For my birthday I received In Defense of Food by Michael Pollan. The book covers how the American diet has changed over the last century, mostly due to influences from processed food companies. It is more than a little disturbing how much control these companies have gained over government health advice, and in turn, over our diets. Pollan argues that the food companies are increasingly trying to push processed foods into consumers’ shopping carts since they can be made more cheaply, and allow for a higher price markup, than regular food items. Pollan’s suggestions for a healthy diet make sense to me: Eat food. Not too much. Mostly plants. Continue reading
Since we don’t have classes for most of January, I’ve had some time to finish up a few books. Here are my condensed reviews, composed largely of subtitles.
Update 12/31/08: Since writing this I have also had another hardbound and a paperback book published by blurb. In all cases I have been very happy with the quality. Other family members have had good luck as well, although we have noticed that different print batches of the same book can come back with fairly significant differences in color. If you are looking for 100% color accuracy you may be slightly disappointed, but for most people blurb is a great deal and makes very nice products.
As a grad student I’ve had a few publications in conferences, but I recently published my first book. Unlike my previous work which was mostly technical giberish, my latest piece goes back to nature, and the backpacking trip that my dad, brother, and I took up Katahdin, an amazing mountain in Maine. Although the first print run was only two copies, it was very well received, and I’m planning to order a third copy soon. I made the book using software from Blurb.com, a site which makes it easy to create publish your own photo books. Continue reading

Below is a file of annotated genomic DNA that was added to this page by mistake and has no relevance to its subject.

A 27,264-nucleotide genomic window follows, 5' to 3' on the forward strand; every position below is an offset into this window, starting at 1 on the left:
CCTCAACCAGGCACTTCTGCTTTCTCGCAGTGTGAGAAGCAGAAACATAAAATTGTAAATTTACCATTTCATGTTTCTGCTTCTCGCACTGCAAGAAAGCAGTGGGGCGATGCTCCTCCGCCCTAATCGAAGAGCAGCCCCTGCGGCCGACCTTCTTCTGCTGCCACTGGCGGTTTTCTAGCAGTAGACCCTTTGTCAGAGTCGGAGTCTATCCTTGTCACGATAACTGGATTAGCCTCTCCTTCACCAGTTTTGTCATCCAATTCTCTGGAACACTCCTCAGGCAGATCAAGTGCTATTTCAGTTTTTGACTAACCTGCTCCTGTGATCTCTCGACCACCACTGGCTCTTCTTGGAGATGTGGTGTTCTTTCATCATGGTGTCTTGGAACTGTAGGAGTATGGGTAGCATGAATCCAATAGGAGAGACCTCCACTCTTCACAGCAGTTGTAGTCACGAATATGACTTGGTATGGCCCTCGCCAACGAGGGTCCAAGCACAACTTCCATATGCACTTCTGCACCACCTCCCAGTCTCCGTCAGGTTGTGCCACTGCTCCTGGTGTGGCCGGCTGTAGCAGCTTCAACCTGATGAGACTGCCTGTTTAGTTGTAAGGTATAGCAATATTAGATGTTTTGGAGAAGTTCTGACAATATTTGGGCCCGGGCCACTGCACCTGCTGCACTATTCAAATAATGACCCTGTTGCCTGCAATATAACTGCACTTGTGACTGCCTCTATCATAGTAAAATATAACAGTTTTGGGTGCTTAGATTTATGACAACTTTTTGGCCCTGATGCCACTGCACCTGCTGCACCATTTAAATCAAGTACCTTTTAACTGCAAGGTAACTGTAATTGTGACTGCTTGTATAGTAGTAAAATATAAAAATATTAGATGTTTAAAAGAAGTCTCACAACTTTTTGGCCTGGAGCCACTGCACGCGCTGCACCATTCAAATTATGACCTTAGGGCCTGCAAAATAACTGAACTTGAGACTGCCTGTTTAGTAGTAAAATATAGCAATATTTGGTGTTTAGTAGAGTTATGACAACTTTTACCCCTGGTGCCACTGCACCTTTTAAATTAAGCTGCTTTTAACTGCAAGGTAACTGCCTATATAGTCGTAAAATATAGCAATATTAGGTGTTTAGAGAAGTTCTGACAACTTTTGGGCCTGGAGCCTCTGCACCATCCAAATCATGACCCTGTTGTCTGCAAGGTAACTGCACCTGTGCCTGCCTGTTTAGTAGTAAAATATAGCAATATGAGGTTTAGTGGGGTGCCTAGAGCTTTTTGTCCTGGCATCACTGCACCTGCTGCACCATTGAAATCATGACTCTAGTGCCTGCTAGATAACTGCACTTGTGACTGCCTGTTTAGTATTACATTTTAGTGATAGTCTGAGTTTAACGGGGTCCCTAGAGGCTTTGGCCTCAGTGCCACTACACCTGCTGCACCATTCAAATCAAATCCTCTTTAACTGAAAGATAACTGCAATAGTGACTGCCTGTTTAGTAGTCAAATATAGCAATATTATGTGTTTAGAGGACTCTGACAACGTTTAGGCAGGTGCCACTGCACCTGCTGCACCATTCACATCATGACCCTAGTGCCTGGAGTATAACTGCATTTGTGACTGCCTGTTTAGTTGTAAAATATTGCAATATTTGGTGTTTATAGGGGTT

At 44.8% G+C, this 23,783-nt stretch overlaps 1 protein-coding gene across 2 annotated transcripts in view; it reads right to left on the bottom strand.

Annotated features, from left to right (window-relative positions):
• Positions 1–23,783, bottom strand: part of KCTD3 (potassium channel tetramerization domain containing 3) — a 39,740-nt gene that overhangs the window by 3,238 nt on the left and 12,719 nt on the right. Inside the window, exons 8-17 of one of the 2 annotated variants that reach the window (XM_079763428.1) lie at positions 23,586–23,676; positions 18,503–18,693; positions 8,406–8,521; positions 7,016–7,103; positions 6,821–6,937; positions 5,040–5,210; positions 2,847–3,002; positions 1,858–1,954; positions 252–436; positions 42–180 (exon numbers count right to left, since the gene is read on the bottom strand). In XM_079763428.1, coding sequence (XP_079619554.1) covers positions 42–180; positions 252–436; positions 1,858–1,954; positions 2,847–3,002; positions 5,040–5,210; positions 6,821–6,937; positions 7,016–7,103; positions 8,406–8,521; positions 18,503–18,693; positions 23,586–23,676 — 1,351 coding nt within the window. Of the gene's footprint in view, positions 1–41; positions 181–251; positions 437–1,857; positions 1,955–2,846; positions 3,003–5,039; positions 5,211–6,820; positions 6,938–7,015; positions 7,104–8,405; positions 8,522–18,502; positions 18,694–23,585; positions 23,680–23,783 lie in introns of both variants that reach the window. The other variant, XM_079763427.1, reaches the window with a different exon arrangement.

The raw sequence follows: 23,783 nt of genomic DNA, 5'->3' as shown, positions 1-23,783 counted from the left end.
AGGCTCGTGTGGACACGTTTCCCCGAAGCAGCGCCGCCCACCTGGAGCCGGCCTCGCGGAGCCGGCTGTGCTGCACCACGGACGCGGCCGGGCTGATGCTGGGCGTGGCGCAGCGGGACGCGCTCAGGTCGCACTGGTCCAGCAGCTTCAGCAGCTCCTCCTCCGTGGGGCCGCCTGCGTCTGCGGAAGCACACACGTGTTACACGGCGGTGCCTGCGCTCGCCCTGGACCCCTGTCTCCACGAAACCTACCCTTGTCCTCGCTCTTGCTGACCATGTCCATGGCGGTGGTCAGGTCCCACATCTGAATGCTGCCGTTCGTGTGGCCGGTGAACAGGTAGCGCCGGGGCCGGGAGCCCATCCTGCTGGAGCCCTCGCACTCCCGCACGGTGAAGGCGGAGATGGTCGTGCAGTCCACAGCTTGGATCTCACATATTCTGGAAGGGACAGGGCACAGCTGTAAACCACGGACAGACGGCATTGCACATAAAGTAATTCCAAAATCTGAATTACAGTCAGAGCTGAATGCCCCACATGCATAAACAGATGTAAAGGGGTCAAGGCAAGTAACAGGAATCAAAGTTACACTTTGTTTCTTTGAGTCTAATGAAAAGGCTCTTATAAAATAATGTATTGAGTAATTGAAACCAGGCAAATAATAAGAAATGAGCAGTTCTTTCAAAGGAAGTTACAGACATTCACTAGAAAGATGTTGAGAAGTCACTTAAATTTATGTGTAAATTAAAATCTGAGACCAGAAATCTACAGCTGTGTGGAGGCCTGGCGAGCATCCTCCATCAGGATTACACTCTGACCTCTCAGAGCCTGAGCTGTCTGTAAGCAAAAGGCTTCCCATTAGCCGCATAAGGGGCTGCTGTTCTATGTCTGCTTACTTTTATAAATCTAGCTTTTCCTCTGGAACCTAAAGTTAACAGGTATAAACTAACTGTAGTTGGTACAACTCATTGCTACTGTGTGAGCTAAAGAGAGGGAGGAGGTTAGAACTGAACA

I just finished reading Richard Russo’s Straight Man, a hilarious story of an extremely dysfunctional academic department. Over the course of a long weekend, the narrator, William Henry Devereaux , Jr, manages to be charged as a duck murdering terrorist, cry for joy from wetting his pants, and (almost) play in a donkey basketball game. While the storyline alone is comical enough, it is told with a sarcastic humor that shows up even when the tale turns more serious to deal with relationships both between parents and children and husbands and wives. Continue reading